MEXICO CITY, Aug. 28 -- In closing a case that has led to outrage among environmental groups around the world, a district judge in the state of Guerrero found Rudolfo Montiel Flores guilty today of drugs and weapons crimes and sentenced him to nearly seven years in prison.
Environmental groups consider Mr. Montiel, 44, a political prisoner, saying his only crime was to organize protests against loggers who were cutting forests around his village north of Acapulco.
Last year, gunmen killed several members of rural ecological group led by Mr. Montiel. In May 1999, Mr. Montiel said that he was detained and tortured by soldiers who forced him to sign statements that confessed to marijuana cultivation and possession of illegal arms.
This summer, the Mexican National Human Rights Commission said that his rights had been violated, that evidence against him had been planted.
Mr. Montiel, a poor indigenous farmer, was arrested and convicted with a friend, Teodoro Cabrera Garca, who was sentenced today to 10 years in prison.
Lawyers for the men pledged to appeal the sentences and to help organize protests to reignite interest in the case.
Leaders of Amnesty International in Mexico City said they would urge President-elect Vicente Fox Quesada to dismiss the sentences against the two men after he takes office in December.
Copyright 2000 The New York Times Company
Mexico: Environmentalist Prisoners of Conscience Convicted
29 August 2000
The conviction of Rodolfo Montiel and Teodoro Cabrera is a severe blow to human rights in Mexico, Amnesty International said today, reiterating the fact that the charges against the two men are not only fabricated but also based on statements extracted under torture.
The organization pledges to continue its international campaign for the immediate and unconditional release of the two peasant environmentalists.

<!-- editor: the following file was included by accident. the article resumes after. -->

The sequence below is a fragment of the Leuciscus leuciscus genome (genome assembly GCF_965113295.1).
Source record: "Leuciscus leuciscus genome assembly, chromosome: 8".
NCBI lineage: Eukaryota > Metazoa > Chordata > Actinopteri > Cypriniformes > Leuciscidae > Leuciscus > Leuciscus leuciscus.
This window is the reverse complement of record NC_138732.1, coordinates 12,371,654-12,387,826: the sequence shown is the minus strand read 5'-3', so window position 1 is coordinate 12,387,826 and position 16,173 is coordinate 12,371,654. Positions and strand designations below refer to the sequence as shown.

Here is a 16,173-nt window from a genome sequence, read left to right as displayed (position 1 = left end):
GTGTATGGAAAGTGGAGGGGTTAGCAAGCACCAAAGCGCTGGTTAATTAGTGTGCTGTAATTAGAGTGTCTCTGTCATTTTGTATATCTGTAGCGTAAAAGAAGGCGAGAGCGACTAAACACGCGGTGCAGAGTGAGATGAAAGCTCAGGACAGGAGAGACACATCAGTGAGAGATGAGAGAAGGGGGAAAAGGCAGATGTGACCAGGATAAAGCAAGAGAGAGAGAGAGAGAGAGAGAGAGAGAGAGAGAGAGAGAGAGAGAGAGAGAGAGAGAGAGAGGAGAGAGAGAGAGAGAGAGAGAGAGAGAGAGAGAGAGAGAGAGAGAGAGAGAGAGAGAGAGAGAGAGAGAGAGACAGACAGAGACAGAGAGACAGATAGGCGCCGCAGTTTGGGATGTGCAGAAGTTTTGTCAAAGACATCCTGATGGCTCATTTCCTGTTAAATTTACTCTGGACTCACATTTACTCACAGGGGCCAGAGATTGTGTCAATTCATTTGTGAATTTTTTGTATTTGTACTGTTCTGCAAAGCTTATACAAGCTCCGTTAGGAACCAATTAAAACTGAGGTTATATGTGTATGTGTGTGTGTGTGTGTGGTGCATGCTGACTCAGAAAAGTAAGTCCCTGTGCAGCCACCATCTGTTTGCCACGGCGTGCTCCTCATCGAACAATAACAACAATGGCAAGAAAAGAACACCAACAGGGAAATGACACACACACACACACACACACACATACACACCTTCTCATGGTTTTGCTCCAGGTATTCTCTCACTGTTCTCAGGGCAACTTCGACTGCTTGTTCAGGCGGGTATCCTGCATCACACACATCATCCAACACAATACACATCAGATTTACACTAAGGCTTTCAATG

"This case has once again exposed severe deficiencies in the Mexican judicial system and the apparent collusion between the Mexican State and local economic interests threatened by the environmentalists' campaigning in Guerrero state," the organization added.
"The Mexican authorities have wilfully disregarded the conclusive evidence of the innocence of these two men, thus failing to uphold the rule of law," Amnesty International said.
Rodolfo Montiel and Teodoro Cabrera were illegally detained on 2 May 1999 by the 40th Infantry Battalion of the Mexican Army in the community of Pizotla, Guerrero state. While being held in the incommunicado custody of the military, the detainees were forced to sign self-incriminating confessions and were formally accused of drugs and firearms-related crimes. On 28 August 2000 Montiel was sentenced to six years and 10 months in jail, and Cabrera to 10 years. Their defence lawyers, from the Miguel Agustn Pro Jurez Human Rights Centre, will lodge an immediate appeal.
On 14 July, Mexico's National Commission on Human Rights, a governmental organization, acknowledged that Rodolfo Montiel and Teodoro Cabrera had been illegally detained and tortured by members of the Mexican Army. The report also confirmed that the evidence on which the Military base their charges was planted. After examining Montiel and Cabrera, forensic experts from the Danish section of Physicians for Human Rights concluded that the physical signs and symptoms found coincided conclusively with the timing and methods of torture described by the two activists.
Rodolfo Montiel, one of the founding members of the Organization of Campesino Environmentalists of the Sierra de Petatln and Coyuca de Cataln, was a recipient of this year's Goldman Environmental Prize for his environmental campaigning.
Source: Amnesty International, International Secretariat, 1 Easton Street, WC1X 8DJ, London, United Kingdom
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